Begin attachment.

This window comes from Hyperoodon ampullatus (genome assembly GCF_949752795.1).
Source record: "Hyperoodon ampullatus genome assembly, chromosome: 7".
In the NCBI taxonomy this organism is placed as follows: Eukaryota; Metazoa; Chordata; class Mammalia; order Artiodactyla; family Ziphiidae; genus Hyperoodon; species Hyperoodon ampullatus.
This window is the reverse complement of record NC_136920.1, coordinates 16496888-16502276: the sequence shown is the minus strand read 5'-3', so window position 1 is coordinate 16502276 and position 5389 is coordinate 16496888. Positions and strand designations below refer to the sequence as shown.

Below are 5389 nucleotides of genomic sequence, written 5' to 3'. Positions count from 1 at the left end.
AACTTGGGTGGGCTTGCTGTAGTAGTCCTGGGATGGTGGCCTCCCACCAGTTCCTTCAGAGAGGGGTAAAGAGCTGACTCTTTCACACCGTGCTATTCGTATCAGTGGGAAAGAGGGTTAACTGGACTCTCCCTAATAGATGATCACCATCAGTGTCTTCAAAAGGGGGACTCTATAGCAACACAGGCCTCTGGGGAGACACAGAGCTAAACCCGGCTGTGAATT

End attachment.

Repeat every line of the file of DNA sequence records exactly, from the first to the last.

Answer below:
This window comes from Hyperoodon ampullatus (genome assembly GCF_949752795.1).
Source record: "Hyperoodon ampullatus genome assembly, chromosome: 7".
In the NCBI taxonomy this organism is placed as follows: Eukaryota; Metazoa; Chordata; class Mammalia; order Artiodactyla; family Ziphiidae; genus Hyperoodon; species Hyperoodon ampullatus.
This window is the reverse complement of record NC_136920.1, coordinates 16496888-16502276: the sequence shown is the minus strand read 5'-3', so window position 1 is coordinate 16502276 and position 5389 is coordinate 16496888. Positions and strand designations below refer to the sequence as shown.

Below are 5389 nucleotides of genomic sequence, written 5' to 3'. Positions count from 1 at the left end.
AACTTGGGTGGGCTTGCTGTAGTAGTCCTGGGATGGTGGCCTCCCACCAGTTCCTTCAGAGAGGGGTAAAGAGCTGACTCTTTCACACCGTGCTATTCGTATCAGTGGGAAAGAGGGTTAACTGGACTCTCCCTAATAGATGATCACCATCAGTGTCTTCAAAAGGGGGACTCTATAGCAACACAGGCCTCTGGGGAGACACAGAGCTAAACCCGGCTGTGAATT